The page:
“I was ten. I can still see each face,” Dolly had said. “As clearly as I see you now. But don’t look so tragic girls, your mom was too young to remember and besides, you’ll get frown lines, and we can’t have that, can we?” She looked at me then, her head on one side. “You look so like your mother. But it’s wonderful what they can do with noses these days. And Stephanie, my darling, you’ll have to get those teeth fixed if you want to be a dentist …”
I didn’t expect the old man to live; he must have been ninety, at least. Ten percent chance, if that, I told my parents that evening over fish and chips, though I was kinder to Luke at the time. “He wouldn’t have had a chance, but for you,” I told him, “only a week on the job; you were heroic!” Later, when we knew he would survive, it was easier to poke fun at Luke as he doggedly followed the old man’s progress at the hospital, popping into my rooms with my favourite sandwich and a daily report. “You are obsessed; you know that, don’t you?” I’d say. But I said it kindly. Until the old man came home, Luke couldn’t let go. And that I understood.
I never told Daniel about the day the old man fell, though coincidentally, I had a text from him when I returned to my abandoned handbag. He still had issues, the text told me, but he missed me and he loved me; I was his wife. And so Daniel finally came home in the autumn, and the Georgian house in the suburbs once again became ours, filled with sunshine and Daniel’s busy presence. But I was glad to set off at seven each morning, to jostle with the burl of commuters on my way to the peace of my office and to my favourite sandwich at lunch. And of course, to collect the mail, my eyes scanning each envelope as the old man had done.
The old man resumed his pastime of post collector at Christmas, and by the time my mother visited me at the office with a new soup tureen in the spring, I was on speaking terms with him. Only pleasantries in passing, as he stayed only moments, answering my “How are you?” with a hint of an accent I couldn’t quite place, before painfully climbing the stairs. But I felt a connection; he didn’t say anything, but in those milky eyes there was recognition: I think he knew that I had been on the periphery of saving his life, something more than superficial, and it made me feel good.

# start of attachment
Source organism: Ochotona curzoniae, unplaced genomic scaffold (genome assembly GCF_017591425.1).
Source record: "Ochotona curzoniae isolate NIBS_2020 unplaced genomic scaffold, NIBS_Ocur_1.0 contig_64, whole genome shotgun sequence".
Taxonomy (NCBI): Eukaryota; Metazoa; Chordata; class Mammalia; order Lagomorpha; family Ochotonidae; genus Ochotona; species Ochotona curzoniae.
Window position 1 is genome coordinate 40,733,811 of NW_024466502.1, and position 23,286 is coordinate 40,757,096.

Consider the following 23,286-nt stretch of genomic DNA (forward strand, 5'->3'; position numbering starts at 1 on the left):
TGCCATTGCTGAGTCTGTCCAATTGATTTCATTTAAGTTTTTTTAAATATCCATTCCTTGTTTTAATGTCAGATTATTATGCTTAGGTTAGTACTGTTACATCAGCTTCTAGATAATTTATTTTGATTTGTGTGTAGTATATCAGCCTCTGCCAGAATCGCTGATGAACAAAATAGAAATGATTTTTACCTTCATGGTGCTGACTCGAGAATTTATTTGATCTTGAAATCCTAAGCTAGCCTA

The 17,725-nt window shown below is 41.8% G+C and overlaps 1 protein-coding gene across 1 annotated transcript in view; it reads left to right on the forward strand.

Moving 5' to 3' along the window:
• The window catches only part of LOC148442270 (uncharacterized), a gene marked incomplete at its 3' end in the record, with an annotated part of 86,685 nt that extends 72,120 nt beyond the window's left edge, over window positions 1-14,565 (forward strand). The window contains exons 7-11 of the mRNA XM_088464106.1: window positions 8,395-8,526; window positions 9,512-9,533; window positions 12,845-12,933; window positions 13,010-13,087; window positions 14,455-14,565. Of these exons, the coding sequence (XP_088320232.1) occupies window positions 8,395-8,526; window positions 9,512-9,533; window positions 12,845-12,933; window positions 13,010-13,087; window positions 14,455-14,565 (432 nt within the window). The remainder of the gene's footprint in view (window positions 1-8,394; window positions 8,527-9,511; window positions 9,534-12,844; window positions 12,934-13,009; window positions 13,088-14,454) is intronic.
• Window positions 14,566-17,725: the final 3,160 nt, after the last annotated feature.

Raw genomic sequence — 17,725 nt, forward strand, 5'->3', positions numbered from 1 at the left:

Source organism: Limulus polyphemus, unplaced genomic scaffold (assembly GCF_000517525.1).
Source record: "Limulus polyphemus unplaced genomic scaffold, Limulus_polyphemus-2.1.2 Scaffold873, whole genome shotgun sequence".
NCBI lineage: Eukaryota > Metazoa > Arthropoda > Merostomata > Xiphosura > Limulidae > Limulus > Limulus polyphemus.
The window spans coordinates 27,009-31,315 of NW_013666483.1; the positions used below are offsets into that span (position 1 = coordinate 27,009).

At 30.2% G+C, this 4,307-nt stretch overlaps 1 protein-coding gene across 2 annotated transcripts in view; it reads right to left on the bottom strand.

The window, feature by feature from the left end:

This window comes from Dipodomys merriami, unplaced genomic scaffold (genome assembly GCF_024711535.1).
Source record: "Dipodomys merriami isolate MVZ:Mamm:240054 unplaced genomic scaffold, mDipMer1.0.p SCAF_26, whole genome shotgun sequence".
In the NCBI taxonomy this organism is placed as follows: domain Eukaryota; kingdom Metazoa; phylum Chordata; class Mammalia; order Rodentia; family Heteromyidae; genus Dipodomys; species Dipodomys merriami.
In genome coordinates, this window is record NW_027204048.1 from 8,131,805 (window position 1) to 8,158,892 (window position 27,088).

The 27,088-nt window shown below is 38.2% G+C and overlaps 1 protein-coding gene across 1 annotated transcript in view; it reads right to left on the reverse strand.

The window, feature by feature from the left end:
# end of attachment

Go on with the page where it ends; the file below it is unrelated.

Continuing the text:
“In a strange way, I wouldn’t be here if it wasn’t for Dolly,” I said to my mother as she flicked through my brochure of some patient’s “before and after” photographs. I kissed her powdery cheek as she placed the heavy box on the desk. This one was from Harrods and matched my other crockery. “Thank you, Mum, it’s beautiful,” I said. “Fancy going to the bother of taking it with him. I wonder if he’s noticed the chip in the lid.” We both smiled for a moment. “And I’m glad you’ve called so early. The post arrives at ten; you’ll be able to see our famous survivor for yourself!”
“Morning!” I said brightly, causing the old man to turn his head at the foot of the stairs. “How are you today?” But he didn’t look at me and nod as usual. He was staring at my mother, his pale eyes seeming to narrow for an instant, before he turned away. I had expected a smile, but my mother’s face was the palest stone and she stood motionless and mute, her brown eyes following the old man’s retreat until we heard the click of his door.
“Is everything all right?” I asked as we strolled arm in arm along the sunlit pavement, over the spot where the old man had bled. For a moment, Mum stopped, turned to my face and then opened her mouth as though to speak. But Mum said nothing; just that familiar blink, followed by a smile. “Everything’s absolutely fine; now, when am I going to meet that nice young man you keep talking about?”[/private]
Caroline England gave up law to write novels, short stories and poems, some of which have been published in magazines such as Transmission, Parameter, Pipeline, Chimera, Lamport Court, Peace and Freedom Press, nr1, This Zine Will Change Your Life, Recusant, Succour, Pen Pusher, Positive Words, Twisted Tongue, 14 Magazine, Radgepacket, White Chimney, Visionary Tongue, Rain Dog, Crannog 20, Toasted Cheese Literary Journal, Carillon and The Ugly Tree. She is currently working on a novel.